At the age of 44, I have finally decided to take on what Beverly Cleary's inimitable Ramona Quimby learned at age 6: to stand up to the monsters under my bed. Once again, here is a phrase that can be taken literally. Instead of jumping into my bed before turning the light off, or admonishing Jon for turning off the light before I’m safely under the covers, I recently decided I could stand there, feet planted firmly in the dark, for as many seconds as I wanted. Maybe this sounds silly at my age. It's not that I actively imagine monsters under the bed. It's just that in the moment of sudden darkness, I entertain the possibility that they could be there, ready to grab me by the feet and pull me under.
Because really, how can we know that for sure they're not? I would never tell my kids that. I've never swept for monsters in the closet before bed, or patiently explained that a bad dream "isn't real." In context, monsters are real, dreams are real, fiction is real. And I refuse to take that away. What my epiphany means for me, is that should there be the presence of monsters, I can remember that I am BIG. I am not small. If they are squashed under my bed, how big can they be? If one tries to grab me, I'll kick him! It's my bed and I’m not going anywhere without a fight. They feed on fear, and not one would dare take me on when I am standing there ready.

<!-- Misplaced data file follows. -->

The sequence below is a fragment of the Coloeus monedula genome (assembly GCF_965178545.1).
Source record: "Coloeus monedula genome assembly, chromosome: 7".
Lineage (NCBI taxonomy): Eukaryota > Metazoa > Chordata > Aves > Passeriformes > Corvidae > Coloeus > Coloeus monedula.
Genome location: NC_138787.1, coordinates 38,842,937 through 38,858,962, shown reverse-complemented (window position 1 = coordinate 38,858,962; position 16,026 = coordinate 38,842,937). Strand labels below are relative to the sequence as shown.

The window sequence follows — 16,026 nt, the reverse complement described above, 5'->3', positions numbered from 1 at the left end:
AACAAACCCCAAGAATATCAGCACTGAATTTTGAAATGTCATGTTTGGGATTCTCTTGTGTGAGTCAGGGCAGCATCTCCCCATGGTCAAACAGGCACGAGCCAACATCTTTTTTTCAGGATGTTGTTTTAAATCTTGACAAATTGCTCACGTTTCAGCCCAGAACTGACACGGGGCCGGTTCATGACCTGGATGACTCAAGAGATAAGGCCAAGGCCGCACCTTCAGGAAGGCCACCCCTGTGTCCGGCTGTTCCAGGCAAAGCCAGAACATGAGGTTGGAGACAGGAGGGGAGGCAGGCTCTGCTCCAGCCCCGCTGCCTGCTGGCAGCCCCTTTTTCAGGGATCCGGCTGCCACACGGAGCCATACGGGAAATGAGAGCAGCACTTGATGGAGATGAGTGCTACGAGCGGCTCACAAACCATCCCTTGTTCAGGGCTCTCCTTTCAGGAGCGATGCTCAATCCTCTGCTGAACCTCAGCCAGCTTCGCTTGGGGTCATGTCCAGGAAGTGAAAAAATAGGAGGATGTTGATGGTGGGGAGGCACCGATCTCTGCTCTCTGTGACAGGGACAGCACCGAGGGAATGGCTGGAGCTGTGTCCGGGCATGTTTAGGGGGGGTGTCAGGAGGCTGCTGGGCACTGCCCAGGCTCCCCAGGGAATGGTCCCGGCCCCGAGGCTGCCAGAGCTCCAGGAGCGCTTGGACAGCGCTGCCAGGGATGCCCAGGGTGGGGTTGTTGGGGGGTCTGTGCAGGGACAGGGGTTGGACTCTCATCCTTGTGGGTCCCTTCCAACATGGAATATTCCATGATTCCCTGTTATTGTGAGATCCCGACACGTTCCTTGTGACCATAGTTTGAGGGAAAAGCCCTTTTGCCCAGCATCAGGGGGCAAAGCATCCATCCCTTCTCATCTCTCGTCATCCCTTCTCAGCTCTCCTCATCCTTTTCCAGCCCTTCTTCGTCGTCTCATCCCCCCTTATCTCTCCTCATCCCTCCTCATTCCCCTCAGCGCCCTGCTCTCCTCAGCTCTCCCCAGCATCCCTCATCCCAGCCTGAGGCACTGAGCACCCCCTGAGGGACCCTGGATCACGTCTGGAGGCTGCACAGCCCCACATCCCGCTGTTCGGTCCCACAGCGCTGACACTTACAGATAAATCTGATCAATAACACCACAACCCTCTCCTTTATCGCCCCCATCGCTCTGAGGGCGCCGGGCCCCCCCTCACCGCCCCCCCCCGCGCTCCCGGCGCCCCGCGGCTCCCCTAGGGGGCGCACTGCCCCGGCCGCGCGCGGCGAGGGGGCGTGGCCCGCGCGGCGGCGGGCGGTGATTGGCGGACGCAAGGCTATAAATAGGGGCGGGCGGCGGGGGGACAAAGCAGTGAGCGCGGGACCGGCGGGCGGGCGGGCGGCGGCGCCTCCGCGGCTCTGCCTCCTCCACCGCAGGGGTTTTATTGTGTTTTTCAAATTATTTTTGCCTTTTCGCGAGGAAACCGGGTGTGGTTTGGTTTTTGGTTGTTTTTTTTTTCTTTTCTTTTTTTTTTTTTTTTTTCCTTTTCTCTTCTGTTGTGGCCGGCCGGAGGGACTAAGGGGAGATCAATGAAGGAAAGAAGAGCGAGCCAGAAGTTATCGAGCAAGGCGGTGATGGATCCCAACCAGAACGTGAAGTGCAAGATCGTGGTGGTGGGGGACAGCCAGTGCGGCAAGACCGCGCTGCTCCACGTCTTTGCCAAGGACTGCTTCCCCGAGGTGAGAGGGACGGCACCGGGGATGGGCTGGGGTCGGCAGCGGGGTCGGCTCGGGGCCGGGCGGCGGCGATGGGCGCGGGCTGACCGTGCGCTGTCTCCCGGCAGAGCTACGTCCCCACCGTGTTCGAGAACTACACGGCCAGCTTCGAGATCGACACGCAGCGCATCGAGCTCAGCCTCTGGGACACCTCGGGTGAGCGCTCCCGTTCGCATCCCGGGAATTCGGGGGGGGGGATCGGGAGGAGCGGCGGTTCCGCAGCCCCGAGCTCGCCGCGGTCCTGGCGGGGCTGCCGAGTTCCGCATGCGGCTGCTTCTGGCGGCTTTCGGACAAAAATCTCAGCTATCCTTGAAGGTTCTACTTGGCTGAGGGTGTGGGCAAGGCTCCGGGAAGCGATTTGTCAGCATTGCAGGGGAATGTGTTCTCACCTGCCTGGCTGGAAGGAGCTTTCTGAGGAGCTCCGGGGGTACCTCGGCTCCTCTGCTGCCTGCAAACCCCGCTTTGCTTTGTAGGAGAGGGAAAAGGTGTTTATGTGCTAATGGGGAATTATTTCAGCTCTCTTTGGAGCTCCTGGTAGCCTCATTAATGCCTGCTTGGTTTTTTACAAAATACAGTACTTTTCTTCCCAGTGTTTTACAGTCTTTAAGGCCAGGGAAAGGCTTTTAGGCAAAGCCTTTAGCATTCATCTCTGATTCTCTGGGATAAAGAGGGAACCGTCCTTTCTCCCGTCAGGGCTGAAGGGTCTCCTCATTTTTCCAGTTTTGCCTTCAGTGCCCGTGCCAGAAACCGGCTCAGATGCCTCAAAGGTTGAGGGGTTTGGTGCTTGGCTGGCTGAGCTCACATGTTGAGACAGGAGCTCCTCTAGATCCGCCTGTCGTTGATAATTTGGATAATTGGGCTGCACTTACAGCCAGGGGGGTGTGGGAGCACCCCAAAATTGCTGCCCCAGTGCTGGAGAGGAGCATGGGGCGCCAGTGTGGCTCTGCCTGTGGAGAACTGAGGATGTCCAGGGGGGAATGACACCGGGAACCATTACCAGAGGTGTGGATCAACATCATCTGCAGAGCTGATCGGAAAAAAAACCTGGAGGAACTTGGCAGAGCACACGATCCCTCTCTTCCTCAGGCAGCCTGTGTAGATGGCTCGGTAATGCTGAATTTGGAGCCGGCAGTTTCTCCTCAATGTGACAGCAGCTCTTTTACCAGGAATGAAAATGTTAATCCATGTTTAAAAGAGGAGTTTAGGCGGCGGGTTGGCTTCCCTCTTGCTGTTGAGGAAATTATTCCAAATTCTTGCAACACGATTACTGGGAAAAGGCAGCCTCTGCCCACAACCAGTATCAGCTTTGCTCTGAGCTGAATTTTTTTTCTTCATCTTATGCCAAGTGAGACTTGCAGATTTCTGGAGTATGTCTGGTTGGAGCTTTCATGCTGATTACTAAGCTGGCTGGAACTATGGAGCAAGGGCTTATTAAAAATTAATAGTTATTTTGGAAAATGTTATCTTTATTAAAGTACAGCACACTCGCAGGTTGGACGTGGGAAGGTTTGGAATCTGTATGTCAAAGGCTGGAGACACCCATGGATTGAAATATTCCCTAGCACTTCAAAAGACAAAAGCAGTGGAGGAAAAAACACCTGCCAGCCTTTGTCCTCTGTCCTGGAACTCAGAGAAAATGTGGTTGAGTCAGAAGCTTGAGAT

My kids like scary stuff. If they hear a story or see a movie and there’s nothing scary, they’re asking, “Where’s the scary part?” I look back to Bruce Coville’s introduction to one of his Book of Monsters short story collections for kids which I edited years ago when I worked in New York publishing, and that is good grounding for raising the right kind of kid for me. He talks about the delicious tingle of fear you get from a good scary story. I know plenty of kids who don't feel this way, but it seems to work for mine, and I have to say I’m kind of happy it does. It seems like it’s good preparation for a world that isn’t always nice and kind, and also a world that is full of possibility. Let’s get a little scary. Let’s get some adventure. Scare them, not too much, but not too little either. An ounce of this, a pinch of that, and it will get them through the early years and they’ll be ready to stand up to the monsters under the bed even faster than I was.